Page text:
World Bulletin / News Desk
The spokesman of the parliamentary Coup and Memorandum Investigation Commission has announced that the commission will hear the testimonies of media bosses and newspaper editors-in-chief who served at the time of the Feb. 28, 1997 unarmed coup as part of its investigation into the coup.
The commission's spokesman, İdris Şahin, who is also a Justice and Development Party (AK Party) deputy, said the commission will hear the testimonies of the leading media bosses of the Feb. 28 period, including Aydın Doğan, Turgay Ciner and Dinç Bilgin. The commission will also hear the testimonies of editors-in-chief of popular newspapers of the period, such as Fatih Çekirge, Zafer Mutlu and Ertuğrul Özkök.
Şahin said the commission will invite those people to testify to the commission in October when Parliament returns from its summer recess. Şahin also said the commission plans to hear the testimonies of several other prominent figures of the Feb. 28 coup who are currently under arrest on various charges. “We will visit those people in prison and hear them,” he said.
The Turkish military overthrew a coalition government -- the Welfare Party (RP)-True Path Party (DYP) government -- on Feb. 28, 1997, citing allegedly increasing fundamentalist activities in the country as the reason. The military traditionally considers itself the guardian of the secular order in Turkey.
On Tuesday, the Star daily reported that an investigation of the parliamentary Coup and Memorandum Investigation Commission has shown that roughly 90 percent of loans provided by the big banks of Turkey in the run-up to the Feb. 28 coup were transferred to a number of private companies that ran popular media organs.
Earlier this month, the commission began examining reports showing loans provided by several banks as well as bank account activities of certain actors in the Feb. 28 coup. Halk Bankası and Ziraat Bankası recently sent the commission such reports. After examining the reports, the commission will decide if those actors made financial gains during the coup period. The reports include the accounts of politicians and top military officers and bureaucratic officials at the time. However, the commission has not provided the public with the names of the individuals whose bank account activities from the Feb. 28 period have been sent to the commission.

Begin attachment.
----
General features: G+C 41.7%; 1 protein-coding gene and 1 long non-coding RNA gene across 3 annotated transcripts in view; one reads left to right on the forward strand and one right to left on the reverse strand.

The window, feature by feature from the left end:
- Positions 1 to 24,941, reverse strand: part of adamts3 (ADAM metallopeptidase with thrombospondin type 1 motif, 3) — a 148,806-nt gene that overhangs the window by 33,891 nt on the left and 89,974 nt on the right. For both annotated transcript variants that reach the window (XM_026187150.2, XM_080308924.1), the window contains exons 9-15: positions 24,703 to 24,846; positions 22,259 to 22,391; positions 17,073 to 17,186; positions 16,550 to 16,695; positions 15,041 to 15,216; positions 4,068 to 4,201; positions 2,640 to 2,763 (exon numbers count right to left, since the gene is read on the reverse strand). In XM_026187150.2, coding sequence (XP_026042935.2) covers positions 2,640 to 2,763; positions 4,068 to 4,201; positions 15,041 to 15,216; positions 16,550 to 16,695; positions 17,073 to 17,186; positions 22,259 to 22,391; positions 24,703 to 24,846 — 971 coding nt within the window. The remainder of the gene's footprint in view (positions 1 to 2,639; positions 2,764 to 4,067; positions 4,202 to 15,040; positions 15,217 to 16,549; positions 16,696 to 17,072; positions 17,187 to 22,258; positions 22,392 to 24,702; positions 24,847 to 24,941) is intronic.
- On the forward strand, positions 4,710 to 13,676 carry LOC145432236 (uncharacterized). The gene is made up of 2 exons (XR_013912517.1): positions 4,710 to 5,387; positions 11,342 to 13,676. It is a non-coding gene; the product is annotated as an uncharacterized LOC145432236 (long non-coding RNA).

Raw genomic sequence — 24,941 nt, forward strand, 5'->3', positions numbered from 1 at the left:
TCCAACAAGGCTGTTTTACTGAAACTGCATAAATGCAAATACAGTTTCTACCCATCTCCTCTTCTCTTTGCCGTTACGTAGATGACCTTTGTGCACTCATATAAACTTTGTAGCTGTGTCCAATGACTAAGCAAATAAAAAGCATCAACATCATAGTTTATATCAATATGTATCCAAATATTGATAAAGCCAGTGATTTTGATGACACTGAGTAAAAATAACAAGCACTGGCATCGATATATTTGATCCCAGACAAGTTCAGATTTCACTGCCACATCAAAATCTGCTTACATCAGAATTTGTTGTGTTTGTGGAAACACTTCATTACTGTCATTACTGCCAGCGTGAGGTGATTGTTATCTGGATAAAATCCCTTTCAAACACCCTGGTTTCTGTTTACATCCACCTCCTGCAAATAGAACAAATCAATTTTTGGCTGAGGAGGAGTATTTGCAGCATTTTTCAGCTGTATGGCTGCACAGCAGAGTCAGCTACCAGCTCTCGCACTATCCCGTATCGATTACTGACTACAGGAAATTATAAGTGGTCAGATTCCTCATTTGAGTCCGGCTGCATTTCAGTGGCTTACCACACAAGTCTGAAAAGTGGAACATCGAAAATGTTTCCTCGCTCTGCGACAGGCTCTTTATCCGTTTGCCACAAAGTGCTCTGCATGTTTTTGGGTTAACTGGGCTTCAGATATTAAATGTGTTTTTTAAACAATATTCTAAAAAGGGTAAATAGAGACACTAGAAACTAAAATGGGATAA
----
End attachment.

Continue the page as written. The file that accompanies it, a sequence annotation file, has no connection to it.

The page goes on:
At least 76 officers were detained in 22 provinces around the country on suspicion of forming a criminal organisation and illegally bugging phones
Turkish dailies on Tuesday continued to give wide coverage to the Israeli offensive in Gaza, the upcoming Turkish presidential election and a Malaysian airliner which was downed over eastern Ukraine.
Turkey's government announced a three-day period of national mourning, starting on Tuesday, in a show of solidarity with Palestinians in Gaza.
The attack on southeastern Sanliurfa city leaves twoTurkish soldiers on border duty dead and injured two others late on Monday.
Dozens suffer severe burns after gas truck explosion.
Turkey's telecoms regulator has blocked access to 110 web sites over last five years for providing illegal online gambling.
'We strongly condemn this massacre, which has reached the cruelest level in collective punishment,' says Turkey's foreign ministry.
Erdogan said he will not act according to conventions. Rather, he will act according to the constitution.
Turkish dailies on Monday focused on Israel’s military operation in Gaza plus Turkish Prime Minister Recep Tayyip Erdogan’s remarks on the upcoming presidential elections.
Erdogan criticized Egypt's al-Sisi, accusing him of blocking humanitarian aid to the blockaded Gaza Strip.
The Kurecik early warning radar system in eastern Malatya province does not share information with non-NATO members, the Foreign Ministry said.
Turkish government has not sold jet fuel to Israel, Energy Ministry said
Prime Minister Recep Tayyip Erdogan called on the US to contribute to world peace during an interview on Turkish television.
Turkish Prime Minister accused Israel of having "surpassed Hitler in barbarism" through its attacks on Gaza, but warned Turks against taking out their anger on the country's Jewish community
The Foreign Ministry in Jerusalem said Israelis should "avoid non-essential visits" to Turkey.
A Turkish businessman was released after being held for twelve hours at the Rafic Hariri Airport in Beirut.